A Little Less Facebook

So today I deleted the Facebook application off my phone. It doesn’t sound like a big deal at all, but I’m really glad I did it, and I hope I can keep it up.

I’ve loved Facebook ever since a friend forcibly created an account for me back when I was 16. I remember how my usage has changed over time — at first it was to share and access embarrassing photos; in JC, a few of my friends and I got addicted to Mousehunt (don’t ask); later we found out the usefulness of Groups and Pages.

But since university, with everyone having a data plan + smartphone, and with the necessity of bringing a laptop to school nearly everyday, I’ve gradually come to realise what I’m using it for now: attention. Andy Crouch of Christianity Today fasted (mostly) from screens throughout Lent —something I can’t imagine nor emulate anytime soon— and wrote a beautiful reflection. Beautiful, but also cutting for a Facebook user like myself, because it reveals precisely the problem of my heart and the depth of self-centredness. A long quote follows, but it’s well-worth reading and pondering (as is Crouch’s entire piece):

There is a lot of talk about the ways our devices are distracting us, and that is certainly true. Having spent several weeks away from it all, I’m a bit aghast at how much buzzing and blinking, how many notifications and messages, how much unasked-for stimulation, I’ve let creep into my life over the past few years. But there’s something deeper than just the sheer variety and urgency of data that presents itself to us. The issue is not just cognitive. The deeper danger of our screens, I am coming to think, is flattery.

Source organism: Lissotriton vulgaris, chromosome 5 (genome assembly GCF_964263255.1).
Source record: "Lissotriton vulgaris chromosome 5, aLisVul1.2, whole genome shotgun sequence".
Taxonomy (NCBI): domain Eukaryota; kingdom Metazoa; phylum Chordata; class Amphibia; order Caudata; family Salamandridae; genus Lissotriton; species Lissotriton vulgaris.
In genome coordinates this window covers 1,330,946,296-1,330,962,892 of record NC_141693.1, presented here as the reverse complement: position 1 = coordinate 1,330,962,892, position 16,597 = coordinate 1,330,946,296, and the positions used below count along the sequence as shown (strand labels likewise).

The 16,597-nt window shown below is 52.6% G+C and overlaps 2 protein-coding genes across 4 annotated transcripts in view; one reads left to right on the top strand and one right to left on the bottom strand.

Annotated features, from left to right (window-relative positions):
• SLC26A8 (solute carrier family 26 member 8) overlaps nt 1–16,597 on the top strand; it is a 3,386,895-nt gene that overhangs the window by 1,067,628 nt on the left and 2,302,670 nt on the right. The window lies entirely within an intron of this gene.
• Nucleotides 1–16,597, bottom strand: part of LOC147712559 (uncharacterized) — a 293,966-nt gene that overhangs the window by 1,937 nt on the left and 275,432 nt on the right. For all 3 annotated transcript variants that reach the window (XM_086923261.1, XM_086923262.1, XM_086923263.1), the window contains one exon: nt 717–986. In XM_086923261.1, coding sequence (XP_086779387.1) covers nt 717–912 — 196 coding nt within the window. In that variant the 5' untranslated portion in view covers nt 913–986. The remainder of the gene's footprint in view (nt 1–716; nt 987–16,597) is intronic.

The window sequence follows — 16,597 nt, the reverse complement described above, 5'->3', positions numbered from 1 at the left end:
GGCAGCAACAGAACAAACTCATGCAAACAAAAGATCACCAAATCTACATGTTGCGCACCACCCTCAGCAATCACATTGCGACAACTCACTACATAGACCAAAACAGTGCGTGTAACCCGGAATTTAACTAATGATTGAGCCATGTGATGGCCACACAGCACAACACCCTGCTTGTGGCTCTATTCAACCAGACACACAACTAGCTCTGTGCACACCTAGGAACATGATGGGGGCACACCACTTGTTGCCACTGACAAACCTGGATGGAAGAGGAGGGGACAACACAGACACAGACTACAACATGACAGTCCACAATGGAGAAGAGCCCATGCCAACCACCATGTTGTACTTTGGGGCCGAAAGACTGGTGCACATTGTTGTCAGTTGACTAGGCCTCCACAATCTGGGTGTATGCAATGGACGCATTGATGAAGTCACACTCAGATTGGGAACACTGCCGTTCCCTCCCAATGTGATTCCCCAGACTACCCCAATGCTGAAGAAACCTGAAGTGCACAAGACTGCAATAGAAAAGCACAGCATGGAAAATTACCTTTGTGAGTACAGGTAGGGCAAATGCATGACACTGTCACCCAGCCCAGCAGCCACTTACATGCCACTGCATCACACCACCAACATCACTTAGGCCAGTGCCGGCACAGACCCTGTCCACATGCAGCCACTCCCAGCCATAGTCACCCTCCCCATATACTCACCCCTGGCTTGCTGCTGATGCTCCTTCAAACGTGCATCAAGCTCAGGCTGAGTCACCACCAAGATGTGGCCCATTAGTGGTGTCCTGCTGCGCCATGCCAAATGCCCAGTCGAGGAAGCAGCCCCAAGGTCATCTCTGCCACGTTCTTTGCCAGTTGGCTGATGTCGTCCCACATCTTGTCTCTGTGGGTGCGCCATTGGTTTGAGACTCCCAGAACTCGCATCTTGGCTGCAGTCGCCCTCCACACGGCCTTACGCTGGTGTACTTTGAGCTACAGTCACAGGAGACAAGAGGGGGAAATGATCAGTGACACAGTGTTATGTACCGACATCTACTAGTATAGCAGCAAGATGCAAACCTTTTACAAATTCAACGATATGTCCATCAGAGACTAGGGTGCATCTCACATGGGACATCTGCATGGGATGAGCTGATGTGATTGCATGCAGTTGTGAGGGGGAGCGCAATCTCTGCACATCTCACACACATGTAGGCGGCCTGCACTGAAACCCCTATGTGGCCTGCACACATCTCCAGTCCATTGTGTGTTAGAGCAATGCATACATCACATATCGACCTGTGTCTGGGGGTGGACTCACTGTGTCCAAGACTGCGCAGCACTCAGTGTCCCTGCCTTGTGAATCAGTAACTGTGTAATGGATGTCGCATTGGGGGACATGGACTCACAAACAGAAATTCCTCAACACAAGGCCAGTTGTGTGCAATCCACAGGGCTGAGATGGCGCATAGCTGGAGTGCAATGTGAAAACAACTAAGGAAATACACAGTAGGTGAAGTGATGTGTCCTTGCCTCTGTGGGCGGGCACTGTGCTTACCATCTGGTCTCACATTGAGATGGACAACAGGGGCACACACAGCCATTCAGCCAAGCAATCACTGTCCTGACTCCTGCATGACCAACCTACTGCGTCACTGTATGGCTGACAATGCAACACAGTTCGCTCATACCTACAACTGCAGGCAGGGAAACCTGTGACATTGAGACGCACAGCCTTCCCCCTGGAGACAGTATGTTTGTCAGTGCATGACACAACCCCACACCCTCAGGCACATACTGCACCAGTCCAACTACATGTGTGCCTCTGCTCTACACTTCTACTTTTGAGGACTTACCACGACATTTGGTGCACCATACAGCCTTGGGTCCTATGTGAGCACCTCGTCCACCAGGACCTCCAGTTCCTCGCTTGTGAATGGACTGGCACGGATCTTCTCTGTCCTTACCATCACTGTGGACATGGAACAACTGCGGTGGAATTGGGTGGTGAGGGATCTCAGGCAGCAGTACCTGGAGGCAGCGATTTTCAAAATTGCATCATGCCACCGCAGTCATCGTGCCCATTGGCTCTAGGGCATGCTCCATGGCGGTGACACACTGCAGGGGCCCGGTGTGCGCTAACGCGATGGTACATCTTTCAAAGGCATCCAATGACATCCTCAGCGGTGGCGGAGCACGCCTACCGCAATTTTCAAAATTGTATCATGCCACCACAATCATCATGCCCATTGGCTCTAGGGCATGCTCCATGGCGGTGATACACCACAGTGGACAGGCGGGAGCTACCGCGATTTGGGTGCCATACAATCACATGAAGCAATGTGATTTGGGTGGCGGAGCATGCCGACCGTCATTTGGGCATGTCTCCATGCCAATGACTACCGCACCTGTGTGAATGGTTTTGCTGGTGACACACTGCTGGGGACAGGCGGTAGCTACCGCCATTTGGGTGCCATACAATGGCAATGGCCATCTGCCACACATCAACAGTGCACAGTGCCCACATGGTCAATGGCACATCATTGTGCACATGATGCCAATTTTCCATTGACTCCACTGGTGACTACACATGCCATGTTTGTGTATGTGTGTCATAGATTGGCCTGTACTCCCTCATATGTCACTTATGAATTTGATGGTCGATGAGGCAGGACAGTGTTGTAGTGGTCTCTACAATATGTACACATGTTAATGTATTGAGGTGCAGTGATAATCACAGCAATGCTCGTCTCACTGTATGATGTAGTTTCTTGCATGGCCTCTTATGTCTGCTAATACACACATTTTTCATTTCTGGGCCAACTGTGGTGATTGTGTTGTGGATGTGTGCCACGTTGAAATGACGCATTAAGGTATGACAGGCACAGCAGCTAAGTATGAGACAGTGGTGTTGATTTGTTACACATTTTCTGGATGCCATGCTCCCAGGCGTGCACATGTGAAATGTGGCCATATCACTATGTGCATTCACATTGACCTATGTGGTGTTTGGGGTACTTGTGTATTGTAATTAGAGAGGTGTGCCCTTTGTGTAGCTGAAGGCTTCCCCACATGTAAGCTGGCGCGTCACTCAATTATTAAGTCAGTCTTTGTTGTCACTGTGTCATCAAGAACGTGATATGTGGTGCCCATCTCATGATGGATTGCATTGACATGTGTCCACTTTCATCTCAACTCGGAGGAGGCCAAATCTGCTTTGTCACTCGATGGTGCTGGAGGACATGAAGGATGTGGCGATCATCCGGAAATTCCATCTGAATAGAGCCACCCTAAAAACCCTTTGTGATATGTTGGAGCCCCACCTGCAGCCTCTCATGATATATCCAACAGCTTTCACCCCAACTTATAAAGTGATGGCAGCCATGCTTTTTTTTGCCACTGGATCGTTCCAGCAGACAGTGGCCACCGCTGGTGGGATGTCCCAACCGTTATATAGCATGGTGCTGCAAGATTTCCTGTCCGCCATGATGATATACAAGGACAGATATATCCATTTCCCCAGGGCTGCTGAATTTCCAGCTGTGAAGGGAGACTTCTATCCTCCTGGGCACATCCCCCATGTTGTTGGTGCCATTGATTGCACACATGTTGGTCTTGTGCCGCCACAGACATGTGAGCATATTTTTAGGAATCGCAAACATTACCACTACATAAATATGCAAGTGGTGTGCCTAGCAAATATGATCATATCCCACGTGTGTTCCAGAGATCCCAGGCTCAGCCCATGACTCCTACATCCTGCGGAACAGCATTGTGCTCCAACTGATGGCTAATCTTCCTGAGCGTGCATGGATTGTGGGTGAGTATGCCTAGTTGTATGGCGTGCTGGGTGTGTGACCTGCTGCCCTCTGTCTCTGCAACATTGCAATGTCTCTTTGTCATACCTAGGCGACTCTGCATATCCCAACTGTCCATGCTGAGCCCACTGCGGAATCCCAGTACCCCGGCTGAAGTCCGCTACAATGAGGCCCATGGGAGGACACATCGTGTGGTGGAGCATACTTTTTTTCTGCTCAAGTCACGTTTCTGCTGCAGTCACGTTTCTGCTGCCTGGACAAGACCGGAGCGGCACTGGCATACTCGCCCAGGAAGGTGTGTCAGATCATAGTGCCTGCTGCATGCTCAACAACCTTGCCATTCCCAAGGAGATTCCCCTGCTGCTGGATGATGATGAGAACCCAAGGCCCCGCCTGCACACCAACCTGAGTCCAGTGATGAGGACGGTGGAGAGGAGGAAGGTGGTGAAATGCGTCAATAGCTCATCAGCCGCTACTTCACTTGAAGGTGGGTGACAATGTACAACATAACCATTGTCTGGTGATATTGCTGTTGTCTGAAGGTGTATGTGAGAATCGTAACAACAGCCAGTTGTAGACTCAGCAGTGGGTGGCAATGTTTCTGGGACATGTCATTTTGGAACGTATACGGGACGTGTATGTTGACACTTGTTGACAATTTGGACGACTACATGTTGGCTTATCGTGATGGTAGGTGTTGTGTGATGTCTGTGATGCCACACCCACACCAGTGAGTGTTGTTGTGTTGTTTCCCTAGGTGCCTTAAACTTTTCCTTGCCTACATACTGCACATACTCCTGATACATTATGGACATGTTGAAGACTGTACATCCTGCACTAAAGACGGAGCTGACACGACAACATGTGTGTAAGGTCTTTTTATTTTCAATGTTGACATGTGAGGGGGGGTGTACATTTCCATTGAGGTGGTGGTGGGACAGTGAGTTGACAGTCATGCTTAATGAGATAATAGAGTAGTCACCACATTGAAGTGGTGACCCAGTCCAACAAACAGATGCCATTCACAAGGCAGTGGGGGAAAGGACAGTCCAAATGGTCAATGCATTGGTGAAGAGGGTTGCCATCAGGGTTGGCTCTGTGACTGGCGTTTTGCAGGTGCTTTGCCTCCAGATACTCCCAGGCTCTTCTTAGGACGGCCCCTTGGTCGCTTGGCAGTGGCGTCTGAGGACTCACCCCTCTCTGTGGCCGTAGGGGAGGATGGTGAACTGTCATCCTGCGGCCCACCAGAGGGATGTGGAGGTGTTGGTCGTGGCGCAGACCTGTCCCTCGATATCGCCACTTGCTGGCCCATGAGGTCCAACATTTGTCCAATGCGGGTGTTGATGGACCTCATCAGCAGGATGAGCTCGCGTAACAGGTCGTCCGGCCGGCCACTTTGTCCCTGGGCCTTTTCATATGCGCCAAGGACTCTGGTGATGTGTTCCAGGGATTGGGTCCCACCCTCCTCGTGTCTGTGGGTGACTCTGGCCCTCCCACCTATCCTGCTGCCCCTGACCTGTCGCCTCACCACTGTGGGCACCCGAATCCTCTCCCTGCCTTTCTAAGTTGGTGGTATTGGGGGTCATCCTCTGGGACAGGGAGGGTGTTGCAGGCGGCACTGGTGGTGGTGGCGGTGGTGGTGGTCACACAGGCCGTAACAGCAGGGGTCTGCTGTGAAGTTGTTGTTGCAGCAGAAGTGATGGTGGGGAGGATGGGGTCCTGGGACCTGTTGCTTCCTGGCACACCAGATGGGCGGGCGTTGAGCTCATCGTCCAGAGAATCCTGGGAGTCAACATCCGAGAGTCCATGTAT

Our screens, increasingly, pay a great deal of attention to us. They assure us that someone, or at least something, cares. The mediated world constantly falls over itself to tell us, often in entirely automated ways, that we matter every bit as much as we secretly hope we do. They tell us we are liked, retweeted, favorited—that we are significant, useful, and urgently needed. Every generation of devices gets better at this, becomes less a persnickety, recalcitrant technician (does anyone remember the exacting syntax of command-line interfaces?) and more and more an utterly dedicated, ingratiating concierge for our preferred future.